- This Women’s History Month, spotlight girls and women working in the disciplines of science, technology, engineering and math.
- Bring their inspiring stories to life with free classroom resources for grades 3–10 from Scholastic’s STEM magazines.
- Build knowledge and skills in math and science with these nonfiction texts, activity sheets and more.
More female students and professionals than ever before are participating in the disciplines of science, technology, engineering and math. However, they’re still underrepresented in certain STEM fields, such as computer science and engineering.
This Women’s History Month, Scholastic Classroom Magazines are proud to feature girls and women in STEM. Their stories will inspire your students while helping to build essential content-area knowledge and skills.
Historic Female STEM Trailblazers
A hundred years ago, women in the U.S. won the right to vote with the passage of the 19th Amendment. Around the same time, women in STEM were breaking new ground. Our illustrated article, “Daring to Discover,” introduces your students to bold botanist Agnes Chase, visionary researcher Christine Ladd-Franklin and inspired inventor Miriam Benjamin.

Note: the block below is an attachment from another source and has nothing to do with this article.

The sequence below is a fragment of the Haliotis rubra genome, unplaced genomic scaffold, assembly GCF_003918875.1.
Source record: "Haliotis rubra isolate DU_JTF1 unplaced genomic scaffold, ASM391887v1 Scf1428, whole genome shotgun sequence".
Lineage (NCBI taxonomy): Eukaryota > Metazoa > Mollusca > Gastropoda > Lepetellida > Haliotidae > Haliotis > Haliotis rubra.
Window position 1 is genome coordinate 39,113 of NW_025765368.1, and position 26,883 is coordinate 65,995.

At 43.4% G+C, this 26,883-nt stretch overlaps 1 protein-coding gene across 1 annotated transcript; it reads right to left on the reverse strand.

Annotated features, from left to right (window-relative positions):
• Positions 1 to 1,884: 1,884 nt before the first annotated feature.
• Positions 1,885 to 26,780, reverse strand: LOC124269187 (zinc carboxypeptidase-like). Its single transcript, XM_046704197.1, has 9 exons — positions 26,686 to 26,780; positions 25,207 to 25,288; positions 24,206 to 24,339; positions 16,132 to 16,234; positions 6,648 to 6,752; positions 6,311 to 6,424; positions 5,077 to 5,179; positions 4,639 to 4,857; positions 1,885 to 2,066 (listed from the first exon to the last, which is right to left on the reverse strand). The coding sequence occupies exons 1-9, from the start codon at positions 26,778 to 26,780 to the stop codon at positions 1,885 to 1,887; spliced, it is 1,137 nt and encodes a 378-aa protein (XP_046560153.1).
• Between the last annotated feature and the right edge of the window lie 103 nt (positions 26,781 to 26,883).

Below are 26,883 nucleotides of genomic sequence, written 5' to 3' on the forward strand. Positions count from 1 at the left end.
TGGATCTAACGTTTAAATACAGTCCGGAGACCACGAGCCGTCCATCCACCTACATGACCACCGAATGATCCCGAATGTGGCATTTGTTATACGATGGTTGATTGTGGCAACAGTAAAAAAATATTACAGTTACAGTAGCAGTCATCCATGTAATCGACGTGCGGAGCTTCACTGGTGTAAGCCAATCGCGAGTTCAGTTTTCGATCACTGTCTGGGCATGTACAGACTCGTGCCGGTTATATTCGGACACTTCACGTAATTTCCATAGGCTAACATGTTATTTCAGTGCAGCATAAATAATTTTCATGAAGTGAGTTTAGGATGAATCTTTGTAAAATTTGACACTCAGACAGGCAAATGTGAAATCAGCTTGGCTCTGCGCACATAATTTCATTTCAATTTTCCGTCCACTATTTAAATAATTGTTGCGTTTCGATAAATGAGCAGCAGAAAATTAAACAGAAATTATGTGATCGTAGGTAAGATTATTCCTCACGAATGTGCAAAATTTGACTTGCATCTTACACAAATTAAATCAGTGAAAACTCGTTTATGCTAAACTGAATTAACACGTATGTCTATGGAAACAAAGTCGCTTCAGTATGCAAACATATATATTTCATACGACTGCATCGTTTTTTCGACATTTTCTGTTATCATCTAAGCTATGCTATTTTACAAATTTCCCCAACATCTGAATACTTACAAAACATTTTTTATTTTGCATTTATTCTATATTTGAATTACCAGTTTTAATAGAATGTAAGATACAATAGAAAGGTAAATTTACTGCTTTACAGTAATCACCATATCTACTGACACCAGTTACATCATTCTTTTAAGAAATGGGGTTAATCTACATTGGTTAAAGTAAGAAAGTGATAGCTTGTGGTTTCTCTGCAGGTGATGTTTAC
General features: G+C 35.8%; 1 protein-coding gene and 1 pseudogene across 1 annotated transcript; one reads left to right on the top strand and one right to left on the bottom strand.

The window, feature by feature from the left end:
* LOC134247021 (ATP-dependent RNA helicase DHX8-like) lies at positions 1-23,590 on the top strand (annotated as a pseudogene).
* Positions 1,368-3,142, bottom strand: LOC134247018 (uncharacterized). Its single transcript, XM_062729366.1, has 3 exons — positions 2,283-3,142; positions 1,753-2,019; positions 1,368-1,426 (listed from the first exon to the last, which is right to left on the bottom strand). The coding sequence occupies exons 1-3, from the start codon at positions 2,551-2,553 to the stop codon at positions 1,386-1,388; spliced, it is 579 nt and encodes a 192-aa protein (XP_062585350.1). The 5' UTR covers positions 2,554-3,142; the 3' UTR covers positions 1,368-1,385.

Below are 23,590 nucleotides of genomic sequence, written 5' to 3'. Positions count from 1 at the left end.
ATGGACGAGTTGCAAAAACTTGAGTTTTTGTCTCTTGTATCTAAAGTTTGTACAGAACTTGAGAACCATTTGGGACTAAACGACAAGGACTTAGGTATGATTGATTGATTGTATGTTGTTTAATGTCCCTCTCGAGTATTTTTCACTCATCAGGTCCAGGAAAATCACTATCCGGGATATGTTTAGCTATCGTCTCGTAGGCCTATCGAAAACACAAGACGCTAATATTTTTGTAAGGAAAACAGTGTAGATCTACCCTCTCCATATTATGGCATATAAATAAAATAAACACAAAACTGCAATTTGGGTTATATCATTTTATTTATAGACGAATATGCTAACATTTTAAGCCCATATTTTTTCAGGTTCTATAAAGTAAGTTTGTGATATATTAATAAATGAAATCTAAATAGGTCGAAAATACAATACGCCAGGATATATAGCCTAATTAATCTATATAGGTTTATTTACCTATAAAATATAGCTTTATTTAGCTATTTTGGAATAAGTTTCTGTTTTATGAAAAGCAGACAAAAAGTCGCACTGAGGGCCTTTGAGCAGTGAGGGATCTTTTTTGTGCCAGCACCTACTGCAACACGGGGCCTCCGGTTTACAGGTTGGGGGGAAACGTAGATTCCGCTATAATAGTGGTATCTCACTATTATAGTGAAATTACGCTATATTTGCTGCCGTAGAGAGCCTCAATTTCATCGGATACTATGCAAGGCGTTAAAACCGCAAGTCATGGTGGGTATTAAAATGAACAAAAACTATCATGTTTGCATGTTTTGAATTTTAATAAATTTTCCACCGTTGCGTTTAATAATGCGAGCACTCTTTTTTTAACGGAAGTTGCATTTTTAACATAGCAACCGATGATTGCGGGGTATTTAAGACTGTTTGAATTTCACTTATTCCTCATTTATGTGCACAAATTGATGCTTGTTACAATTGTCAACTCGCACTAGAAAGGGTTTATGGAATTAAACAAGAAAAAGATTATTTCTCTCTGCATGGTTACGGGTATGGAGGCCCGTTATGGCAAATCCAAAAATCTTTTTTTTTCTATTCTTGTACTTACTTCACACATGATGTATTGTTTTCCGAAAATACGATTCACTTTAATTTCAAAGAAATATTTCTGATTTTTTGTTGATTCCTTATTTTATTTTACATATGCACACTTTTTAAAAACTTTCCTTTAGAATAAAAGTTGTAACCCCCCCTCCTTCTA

Kathleen Navarro works to keep people who fight dangerous wildfires safe. She studies the health effects that impact wildland firefighters like herself.
Students can learn about her rewarding, physically demanding work in this “Cool STEM Job” article from SuperScience magazine for grades 3–6. It comes with skill-building activity sheets—map analysis, critical-thinking questions and a paired text—that use real data and bring real-world relevance to your earth science curriculum.
As a mathematician at NASA, Katherine Johnson helped get America’s first astronauts into space. She later helped get astronauts to the moon and back. As an African American woman, she was a pioneer in her field. Her remarkable story is the focus of the book and movie Hidden Figures.
Read about her in “Rocket Woman” from DynaMath magazine for grades 3–5 or “Moon Math” from Scholastic MATH magazine for grades 6–9. Then, like Johnson, your students can apply geometry to space travel by doing practice problems and skills activities.
Who can resist a baby hippo? Share the story of zookeeper Wendy Rice and a Nile hippopotamus who was born premature in “Saving Fiona” from Scholastic MATH.
Rice and her team used meticulous math to track every aspect of Fiona’s progress. Your class can do the same with our algebra activities. And don’t miss our absolutely adorable video of Fiona living her best life.
How many teens can say they work with scientists to protect one of Earth’s most important ecosystems? High-schooler Eliza Goldberg uses satellite imagery to monitor vulnerable mangrove forests. Our Science World magazine story about Eliza comes with colorful infographics, a video visit to a mangrove forest and activities in biology, chemistry, engineering and more.
Celebrating Women in STEM
Scholastic’s science and math magazines have a longstanding commitment to celebrating girls and women in STEM. We’re pleased to help you bring their stories into your classroom all year round to encourage and motivate your students while building the skills they need for their own STEM achievements.